Rely on the IRS at Your Own Peril

William J. Killory, CPA, Partner (May, 2014)

Every once in awhile we come across an oddball Tax Court case that causes you to scratch your head and wonder what went wrong for the taxpayer in the Court decision.  Alvan L. Bobrow thought he had the right approach, backed up by the Internal Revenue Service’s own published instructions (not to mention a proposed regulation dating back to the early 1980’s), when he rolled his IRA accounts from one to another.  The Tax Court thought otherwise and, as a result, he and his wife were hit with additional taxes, interest and penalties.

The Internal Revenue Code allows IRA account holders the ability to take a distribution from their IRA account tax-free once every twelve months, as long as they redeposit that amount back into another IRA account with 60 days of the withdrawal.  Internal Revenue Service Publication 590, concerning retirement accounts, allowed for this treatment for each separate IRA account a taxpayer may own.  The Bobrows had multiple IRA accounts and withdrew roughly $65,000 from Mr. Bobrow’s first account in April of 2008.  On day 57, Mr. Bobrow put the $65,000 into IRA account number 3.  It appears that the source of the funds was a withdrawal from IRA account number 2 on day 55.  From a technical standpoint Mr. Bobrow was following the IRS’ rules and had one successful rollover under his belt, but the Tax Court did not feel the same.

Within 60 days of taking out his second IRA withdrawal, Mrs. Bobrow withdraws $65,000 from her IRA account and a $65,000 deposit is made to Mr. Bobrow’s third IRA account closing out his second rollover within the timeframe allowed by Publication 590.  This is where things go downhill for the Bobrows.  Sixty-one days from withdrawing the money from Mrs. Bobrow’s IRA, $40,000 is deposited into her second IRA account.  There was no mention of what happened to the remaining $25,000.  When the Bobrows filed their 2008 tax return there was no taxable IRA amount included on the return.

The regulations allow for missing the sixty day roll over period if you have reasonable cause or there was some error involving the financial institutions, beyond the control of the taxpayer.  Reasonable cause usually involves the death, disability or other dire circumstance that gives the IRS some leeway in not assessing tax and penalty.  Without any other information, it is clear that Mrs. Bobrow’s rollover failed the 60 day limit and is subject to taxation and because she was under 59 ½ an additional 10% early withdrawal penalty to boot.  The Bobrows were unable to offer any proof that they had reasonable cause for the failed rollover.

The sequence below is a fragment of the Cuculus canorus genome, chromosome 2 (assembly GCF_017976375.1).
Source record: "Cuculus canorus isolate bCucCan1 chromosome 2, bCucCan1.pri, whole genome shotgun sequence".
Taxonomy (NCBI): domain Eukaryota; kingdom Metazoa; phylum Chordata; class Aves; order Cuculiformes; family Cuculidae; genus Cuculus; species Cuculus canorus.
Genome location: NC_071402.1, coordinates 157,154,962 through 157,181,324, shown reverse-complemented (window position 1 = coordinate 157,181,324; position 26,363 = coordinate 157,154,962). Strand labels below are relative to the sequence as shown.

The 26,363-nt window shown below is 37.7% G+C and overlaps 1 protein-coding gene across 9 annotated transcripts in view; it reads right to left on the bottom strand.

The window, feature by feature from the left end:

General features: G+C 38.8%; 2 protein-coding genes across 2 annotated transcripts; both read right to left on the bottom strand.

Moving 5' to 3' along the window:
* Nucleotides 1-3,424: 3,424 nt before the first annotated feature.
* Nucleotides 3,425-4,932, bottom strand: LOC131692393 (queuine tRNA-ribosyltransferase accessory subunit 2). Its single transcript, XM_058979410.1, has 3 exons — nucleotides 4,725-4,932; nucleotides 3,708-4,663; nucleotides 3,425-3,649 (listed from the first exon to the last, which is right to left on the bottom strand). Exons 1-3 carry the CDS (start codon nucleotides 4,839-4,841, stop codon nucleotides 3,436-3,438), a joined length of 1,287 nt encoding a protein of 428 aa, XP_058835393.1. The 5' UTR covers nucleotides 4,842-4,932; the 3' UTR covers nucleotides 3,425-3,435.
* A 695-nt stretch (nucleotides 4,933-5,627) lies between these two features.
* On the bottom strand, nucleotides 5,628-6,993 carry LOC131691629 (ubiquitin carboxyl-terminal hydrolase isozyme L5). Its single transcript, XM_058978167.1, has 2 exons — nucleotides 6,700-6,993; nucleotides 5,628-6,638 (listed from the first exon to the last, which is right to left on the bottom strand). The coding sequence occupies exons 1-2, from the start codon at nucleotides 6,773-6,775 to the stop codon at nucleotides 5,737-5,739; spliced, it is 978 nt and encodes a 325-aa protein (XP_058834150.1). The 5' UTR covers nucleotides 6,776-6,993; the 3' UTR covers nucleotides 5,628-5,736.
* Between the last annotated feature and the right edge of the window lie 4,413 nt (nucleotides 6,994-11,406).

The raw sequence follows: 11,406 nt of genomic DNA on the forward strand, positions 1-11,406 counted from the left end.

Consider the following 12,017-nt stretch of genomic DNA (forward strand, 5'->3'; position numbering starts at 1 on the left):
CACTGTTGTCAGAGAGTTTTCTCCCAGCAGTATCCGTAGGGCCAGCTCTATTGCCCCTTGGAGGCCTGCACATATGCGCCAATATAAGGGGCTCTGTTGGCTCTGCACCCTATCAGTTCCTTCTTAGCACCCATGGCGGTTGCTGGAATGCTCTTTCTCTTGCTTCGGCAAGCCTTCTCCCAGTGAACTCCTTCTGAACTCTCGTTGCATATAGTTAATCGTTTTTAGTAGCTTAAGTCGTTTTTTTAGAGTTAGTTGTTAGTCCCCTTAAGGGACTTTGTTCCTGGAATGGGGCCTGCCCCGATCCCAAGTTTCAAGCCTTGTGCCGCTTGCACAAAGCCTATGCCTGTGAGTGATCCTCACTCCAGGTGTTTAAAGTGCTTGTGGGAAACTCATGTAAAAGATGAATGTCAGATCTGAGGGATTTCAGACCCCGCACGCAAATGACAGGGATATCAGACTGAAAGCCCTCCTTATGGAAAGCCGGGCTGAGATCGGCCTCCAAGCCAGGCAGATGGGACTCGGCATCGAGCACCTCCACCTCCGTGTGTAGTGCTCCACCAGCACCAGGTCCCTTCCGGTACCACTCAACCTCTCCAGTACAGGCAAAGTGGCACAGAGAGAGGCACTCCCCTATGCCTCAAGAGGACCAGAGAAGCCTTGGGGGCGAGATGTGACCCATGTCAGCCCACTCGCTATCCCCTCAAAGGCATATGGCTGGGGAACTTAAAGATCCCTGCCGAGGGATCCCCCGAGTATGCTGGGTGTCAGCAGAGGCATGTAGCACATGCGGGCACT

On the surface, it looks like Mr. Bobrow was taking liberties with the rollover rules and the IRS and ultimately the Tax Court did not like that. The Bobrows were taxed on the two IRA withdrawals, the 10% early withdrawal penalty on Mrs. Bobrow’s IRA and a 20% substantial understatement penalty.  The Bobrow’s could have avoided the additional penalty if they had substantial authority for their position or they disclosed it on their return.  One would assume that the IRS Publication 590 would be helpful in avoiding the penalty but, in fact, it is not substantial authority.  The Tax Court Judge stated in his opinion reconsidering the imposition of the penalty “you rely on the IRS at your own peril” and that the plain language of the law did not allow for multiple rollovers.  What made matters worse was that Mr. Bobrow is a very prominent tax attorney and it appears that his arguments in court were not convincing and that in his position he should have known better.

There are several lessons to be learned from this unusual case.  First, any IRA rollovers should be trustee-to-trustee and therefore will avoid this situation entirely.  Trying to play games with the IRS doesn’t usually pay in the end.  The tax code and the rules surrounding it are incredibly complex and unfortunately require the advice and guidance of those who are well experienced in the multitudes of areas affected by the tax code.  Lastly, the old proverb about acting as your own lawyer is proven out once again.

As always, whether it is a business issue or a personal financial problem, please contact your Dermody, Burke & Brown professional to assist you in navigating these complex issues.

The information reflected in this article was current at the time of publication.  This information will not be modified or updated for any subsequent tax law changes, if any.

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